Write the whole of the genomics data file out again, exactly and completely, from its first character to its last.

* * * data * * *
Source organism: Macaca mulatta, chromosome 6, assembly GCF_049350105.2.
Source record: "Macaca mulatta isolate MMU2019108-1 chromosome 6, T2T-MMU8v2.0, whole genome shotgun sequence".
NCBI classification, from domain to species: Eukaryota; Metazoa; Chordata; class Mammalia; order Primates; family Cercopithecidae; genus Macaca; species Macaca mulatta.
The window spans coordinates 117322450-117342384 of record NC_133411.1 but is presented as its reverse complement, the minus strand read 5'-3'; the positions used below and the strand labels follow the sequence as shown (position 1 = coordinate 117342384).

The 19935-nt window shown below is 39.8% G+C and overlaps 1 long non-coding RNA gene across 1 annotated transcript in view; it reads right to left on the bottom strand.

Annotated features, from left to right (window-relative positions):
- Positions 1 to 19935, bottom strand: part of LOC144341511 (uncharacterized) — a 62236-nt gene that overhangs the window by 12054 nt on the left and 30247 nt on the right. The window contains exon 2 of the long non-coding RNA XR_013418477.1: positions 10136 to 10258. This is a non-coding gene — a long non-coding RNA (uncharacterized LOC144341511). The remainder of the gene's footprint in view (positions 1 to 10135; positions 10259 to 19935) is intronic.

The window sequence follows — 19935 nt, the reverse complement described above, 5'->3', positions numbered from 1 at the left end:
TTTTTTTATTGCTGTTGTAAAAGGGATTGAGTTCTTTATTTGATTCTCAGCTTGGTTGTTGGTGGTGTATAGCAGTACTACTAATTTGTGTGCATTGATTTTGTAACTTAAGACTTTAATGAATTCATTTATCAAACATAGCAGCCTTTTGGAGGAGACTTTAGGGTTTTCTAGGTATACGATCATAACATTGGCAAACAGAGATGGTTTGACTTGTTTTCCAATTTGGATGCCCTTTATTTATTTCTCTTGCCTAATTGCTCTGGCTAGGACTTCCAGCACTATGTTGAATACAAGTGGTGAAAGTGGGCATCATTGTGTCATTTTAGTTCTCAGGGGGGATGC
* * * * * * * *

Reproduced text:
Source organism: Macaca mulatta, chromosome 6, assembly GCF_049350105.2.
Source record: "Macaca mulatta isolate MMU2019108-1 chromosome 6, T2T-MMU8v2.0, whole genome shotgun sequence".
NCBI classification, from domain to species: Eukaryota; Metazoa; Chordata; class Mammalia; order Primates; family Cercopithecidae; genus Macaca; species Macaca mulatta.
The window spans coordinates 117322450-117342384 of record NC_133411.1 but is presented as its reverse complement, the minus strand read 5'-3'; the positions used below and the strand labels follow the sequence as shown (position 1 = coordinate 117342384).

The 19935-nt window shown below is 39.8% G+C and overlaps 1 long non-coding RNA gene across 1 annotated transcript in view; it reads right to left on the bottom strand.

Annotated features, from left to right (window-relative positions):
- Positions 1 to 19935, bottom strand: part of LOC144341511 (uncharacterized) — a 62236-nt gene that overhangs the window by 12054 nt on the left and 30247 nt on the right. The window contains exon 2 of the long non-coding RNA XR_013418477.1: positions 10136 to 10258. This is a non-coding gene — a long non-coding RNA (uncharacterized LOC144341511). The remainder of the gene's footprint in view (positions 1 to 10135; positions 10259 to 19935) is intronic.

The window sequence follows — 19935 nt, the reverse complement described above, 5'->3', positions numbered from 1 at the left end:
TTTTTTTATTGCTGTTGTAAAAGGGATTGAGTTCTTTATTTGATTCTCAGCTTGGTTGTTGGTGGTGTATAGCAGTACTACTAATTTGTGTGCATTGATTTTGTAACTTAAGACTTTAATGAATTCATTTATCAAACATAGCAGCCTTTTGGAGGAGACTTTAGGGTTTTCTAGGTATACGATCATAACATTGGCAAACAGAGATGGTTTGACTTGTTTTCCAATTTGGATGCCCTTTATTTATTTCTCTTGCCTAATTGCTCTGGCTAGGACTTCCAGCACTATGTTGAATACAAGTGGTGAAAGTGGGCATCATTGTGTCATTTTAGTTCTCAGGGGGGATGC